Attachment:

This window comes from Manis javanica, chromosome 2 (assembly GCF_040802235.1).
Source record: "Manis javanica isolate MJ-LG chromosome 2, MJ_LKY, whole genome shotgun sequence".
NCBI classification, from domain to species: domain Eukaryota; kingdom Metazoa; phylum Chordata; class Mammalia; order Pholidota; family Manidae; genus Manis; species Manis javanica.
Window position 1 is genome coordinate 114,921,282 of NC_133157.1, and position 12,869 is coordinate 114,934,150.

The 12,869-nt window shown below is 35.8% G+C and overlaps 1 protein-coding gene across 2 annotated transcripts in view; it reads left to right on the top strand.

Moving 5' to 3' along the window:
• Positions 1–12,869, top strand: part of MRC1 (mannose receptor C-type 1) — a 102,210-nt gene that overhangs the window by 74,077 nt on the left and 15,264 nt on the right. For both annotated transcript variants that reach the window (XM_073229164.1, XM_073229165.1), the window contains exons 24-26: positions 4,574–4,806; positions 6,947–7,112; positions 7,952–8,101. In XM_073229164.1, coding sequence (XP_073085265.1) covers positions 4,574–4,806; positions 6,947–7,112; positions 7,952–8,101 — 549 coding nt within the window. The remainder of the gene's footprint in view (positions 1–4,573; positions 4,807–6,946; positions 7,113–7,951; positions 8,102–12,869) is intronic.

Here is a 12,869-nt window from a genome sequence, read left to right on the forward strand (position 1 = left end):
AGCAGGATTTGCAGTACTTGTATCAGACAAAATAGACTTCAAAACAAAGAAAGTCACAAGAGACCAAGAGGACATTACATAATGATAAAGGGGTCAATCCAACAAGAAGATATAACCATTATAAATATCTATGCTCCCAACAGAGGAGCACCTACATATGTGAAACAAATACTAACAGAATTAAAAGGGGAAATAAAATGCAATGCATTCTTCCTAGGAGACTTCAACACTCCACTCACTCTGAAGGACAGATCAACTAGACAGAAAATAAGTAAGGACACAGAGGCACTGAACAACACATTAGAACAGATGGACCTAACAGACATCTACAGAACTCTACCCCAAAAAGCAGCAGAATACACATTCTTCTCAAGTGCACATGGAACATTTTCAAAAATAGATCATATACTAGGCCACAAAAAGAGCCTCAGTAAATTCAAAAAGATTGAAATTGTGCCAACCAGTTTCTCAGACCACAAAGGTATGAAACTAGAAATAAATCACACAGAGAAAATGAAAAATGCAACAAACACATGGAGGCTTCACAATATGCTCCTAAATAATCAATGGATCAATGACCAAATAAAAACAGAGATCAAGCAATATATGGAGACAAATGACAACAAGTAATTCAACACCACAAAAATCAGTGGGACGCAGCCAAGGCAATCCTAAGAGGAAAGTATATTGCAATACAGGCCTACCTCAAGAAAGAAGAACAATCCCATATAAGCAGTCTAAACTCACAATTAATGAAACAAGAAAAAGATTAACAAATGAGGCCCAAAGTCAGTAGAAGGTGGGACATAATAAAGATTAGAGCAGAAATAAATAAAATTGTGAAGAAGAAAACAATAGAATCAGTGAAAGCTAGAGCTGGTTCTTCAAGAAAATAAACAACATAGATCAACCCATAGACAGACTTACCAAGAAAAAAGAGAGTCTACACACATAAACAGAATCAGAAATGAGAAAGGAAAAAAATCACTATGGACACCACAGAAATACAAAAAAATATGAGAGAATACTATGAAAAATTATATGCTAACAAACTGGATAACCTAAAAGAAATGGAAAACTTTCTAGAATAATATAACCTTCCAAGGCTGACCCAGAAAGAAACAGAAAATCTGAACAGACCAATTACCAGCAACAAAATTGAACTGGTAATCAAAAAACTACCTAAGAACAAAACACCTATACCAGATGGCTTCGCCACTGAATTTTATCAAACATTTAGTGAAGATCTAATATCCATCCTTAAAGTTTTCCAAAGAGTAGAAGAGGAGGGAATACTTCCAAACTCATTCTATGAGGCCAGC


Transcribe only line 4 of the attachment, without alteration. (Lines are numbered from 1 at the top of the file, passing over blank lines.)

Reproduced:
Window position 1 is genome coordinate 114,921,282 of NC_133157.1, and position 12,869 is coordinate 114,934,150.